DEAR ABBY: I have been overly neat since I was in middle school. I am now in college and feel I have reached the breaking point because I'm such a neat freak. I love having everything neat and tidy, but I now spend less time being a 22-year-old and more time cleaning, scrubbing and organizing.
I can't sleep if I know there is clutter somewhere in the apartment. I have passed up going out with friends if my apartment isn't perfect. Everything has a place and a label. It's getting tiring because I realize I haven't had any good wholesome fun in a long time. I wish I could relax and be OK with clutter like everyone else, instead of wasting my life cleaning. Any advice? -- OVERLY ORGANIZED IN TEXAS
DEAR OVERLY ORGANIZED: Yes, I do. March yourself to the student health center and discuss this with a counselor there. When the compulsion to have your apartment "perfect" trumps your ability to enjoy your life, it's time to accept that you have gone from neat to obsessive. There is treatment for the problem, and once it begins you will be able to relax and let go of your anxiety. So please don't wait to get the help you need.
DEAR ABBY: I'm a 20-year-old female who has been dating my boyfriend, "Will," for three years. Our long-distance relationship was going along just fine until the topic of his 21st birthday came up recently. Will mentioned in passing that he's planning on going to a strip club with friends to celebrate this momentous birthday.
Will says he just likes to look at women, that all men do and it's completely fine. He didn't seem to care how I felt about it. His mind was already made up. He wants me to be more accepting of who he is, but it turns my stomach to think of him hanging out at a strip club.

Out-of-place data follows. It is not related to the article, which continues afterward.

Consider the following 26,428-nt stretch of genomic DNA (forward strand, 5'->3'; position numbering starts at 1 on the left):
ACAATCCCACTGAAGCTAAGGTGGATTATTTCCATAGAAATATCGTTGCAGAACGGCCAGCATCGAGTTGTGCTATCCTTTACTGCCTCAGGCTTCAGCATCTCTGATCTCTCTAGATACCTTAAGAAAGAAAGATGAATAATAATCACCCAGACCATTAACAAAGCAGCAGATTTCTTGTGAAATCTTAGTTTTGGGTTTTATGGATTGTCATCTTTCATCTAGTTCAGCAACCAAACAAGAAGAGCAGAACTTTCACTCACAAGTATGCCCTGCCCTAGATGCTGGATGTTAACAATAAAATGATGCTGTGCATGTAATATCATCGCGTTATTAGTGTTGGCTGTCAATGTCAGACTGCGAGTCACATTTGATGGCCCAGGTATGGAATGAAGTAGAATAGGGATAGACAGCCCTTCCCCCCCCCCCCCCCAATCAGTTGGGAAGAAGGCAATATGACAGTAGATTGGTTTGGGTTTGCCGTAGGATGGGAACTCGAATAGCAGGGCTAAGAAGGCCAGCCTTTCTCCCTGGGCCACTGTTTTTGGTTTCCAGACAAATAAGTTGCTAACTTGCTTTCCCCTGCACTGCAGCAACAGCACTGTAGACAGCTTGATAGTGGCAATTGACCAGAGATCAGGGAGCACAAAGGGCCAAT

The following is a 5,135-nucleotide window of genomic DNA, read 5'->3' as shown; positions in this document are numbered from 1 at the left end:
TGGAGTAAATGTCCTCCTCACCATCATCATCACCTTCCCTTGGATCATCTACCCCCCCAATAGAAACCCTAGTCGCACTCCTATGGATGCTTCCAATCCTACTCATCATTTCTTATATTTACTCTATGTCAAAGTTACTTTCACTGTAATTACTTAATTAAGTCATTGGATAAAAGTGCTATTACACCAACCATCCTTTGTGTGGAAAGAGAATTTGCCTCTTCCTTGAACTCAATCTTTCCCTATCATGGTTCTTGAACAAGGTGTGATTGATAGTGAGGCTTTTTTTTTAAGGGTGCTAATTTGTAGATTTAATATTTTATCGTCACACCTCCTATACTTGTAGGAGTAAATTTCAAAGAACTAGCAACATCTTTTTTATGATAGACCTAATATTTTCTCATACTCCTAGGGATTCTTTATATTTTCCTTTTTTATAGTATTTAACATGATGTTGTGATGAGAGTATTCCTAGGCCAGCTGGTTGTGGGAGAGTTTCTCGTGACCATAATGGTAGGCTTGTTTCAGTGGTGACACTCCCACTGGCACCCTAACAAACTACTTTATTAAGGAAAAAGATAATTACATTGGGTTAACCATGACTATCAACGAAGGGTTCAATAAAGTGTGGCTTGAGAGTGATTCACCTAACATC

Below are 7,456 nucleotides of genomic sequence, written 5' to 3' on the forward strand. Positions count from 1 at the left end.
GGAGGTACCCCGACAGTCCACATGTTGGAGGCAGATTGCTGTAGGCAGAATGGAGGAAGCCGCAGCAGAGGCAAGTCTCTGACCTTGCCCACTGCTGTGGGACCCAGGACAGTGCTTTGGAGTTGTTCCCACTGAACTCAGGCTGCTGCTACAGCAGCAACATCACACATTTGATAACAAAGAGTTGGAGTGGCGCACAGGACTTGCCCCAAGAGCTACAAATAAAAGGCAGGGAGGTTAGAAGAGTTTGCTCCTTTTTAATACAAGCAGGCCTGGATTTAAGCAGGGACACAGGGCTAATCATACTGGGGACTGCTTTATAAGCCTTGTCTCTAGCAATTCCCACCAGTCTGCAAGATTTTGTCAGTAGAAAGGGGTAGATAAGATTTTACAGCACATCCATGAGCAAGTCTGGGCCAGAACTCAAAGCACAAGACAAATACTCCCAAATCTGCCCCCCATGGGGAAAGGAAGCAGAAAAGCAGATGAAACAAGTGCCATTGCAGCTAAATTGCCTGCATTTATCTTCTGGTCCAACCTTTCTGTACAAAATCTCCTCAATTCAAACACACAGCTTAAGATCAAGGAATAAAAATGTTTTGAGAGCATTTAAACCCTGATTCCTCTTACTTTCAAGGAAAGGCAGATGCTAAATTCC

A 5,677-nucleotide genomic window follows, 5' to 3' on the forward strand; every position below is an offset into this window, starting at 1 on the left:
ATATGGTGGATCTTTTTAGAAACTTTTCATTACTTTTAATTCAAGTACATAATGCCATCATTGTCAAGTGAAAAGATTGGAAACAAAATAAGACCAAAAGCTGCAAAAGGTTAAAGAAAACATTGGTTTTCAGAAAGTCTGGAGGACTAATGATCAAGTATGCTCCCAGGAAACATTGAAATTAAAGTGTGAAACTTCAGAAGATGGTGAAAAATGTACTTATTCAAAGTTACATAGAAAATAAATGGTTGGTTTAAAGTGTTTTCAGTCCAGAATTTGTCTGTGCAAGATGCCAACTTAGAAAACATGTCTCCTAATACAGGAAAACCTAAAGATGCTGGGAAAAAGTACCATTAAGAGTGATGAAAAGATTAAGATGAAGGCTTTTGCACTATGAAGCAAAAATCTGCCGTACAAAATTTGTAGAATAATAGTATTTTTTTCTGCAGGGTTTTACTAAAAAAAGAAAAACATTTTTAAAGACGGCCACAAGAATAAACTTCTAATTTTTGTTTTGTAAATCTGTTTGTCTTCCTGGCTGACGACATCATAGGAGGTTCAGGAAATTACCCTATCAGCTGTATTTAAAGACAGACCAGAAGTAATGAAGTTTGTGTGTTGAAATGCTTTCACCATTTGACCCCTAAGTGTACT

Abby, is a young man in a committed relationship going to a strip club to drink and view naked women "normal"? Should I not take this so personally? Or am I right to see this as a lack of commitment to me? -- OFFENDED IN FORT COLLINS, COLO.
DEAR OFFENDED: If your boyfriend had attempted to hide his plans from you, or if he was planning on frequenting strip clubs alone and often, I'd say you should feel threatened. But he was open about going out to celebrate his "momentous" birthday with his friends -- and plenty of women have been known to visit clubs with male dancers. So calm down. This has nothing to do with his "commitment" to you.
DEAR ABBY: I am 42 years old and being married for the first time in October. My parents divorced more than 20 years ago and both remarried. My father will walk me down the aisle.
Dad lost my stepmother two years ago, and is still having a hard time with it emotionally. Because of my age, I don't expect anything from my parents except their emotional support.
If it's all right with my parents, do you think it would be appropriate to put on the invitations, "In lieu of gifts, please make a donation to the American Cancer Society in memory of (my stepmother's name)"? -- LOVING DAUGHTER IN ARLINGTON, TEXAS
DEAR LOVING DAUGHTER: You are a sweetheart to think of it, but doing so would be a huge breach of etiquette. In fact, any mention of gifts on a wedding invitation is a no-no. The way to handle it is, when asked where you are registered for gifts, to verbally inform the questioner what your wishes are.
What teens need to know about sex, drugs, AIDS and getting along with peers and parents is in "What Every Teen Should Know." To order, send a business-sized, self-addressed envelope, plus check or money order for $6 (U.S. funds) to: Dear Abby -- Teen Booklet, P.O. Box 447, Mount Morris, IL 61054-0447. (Postage is included in the price.)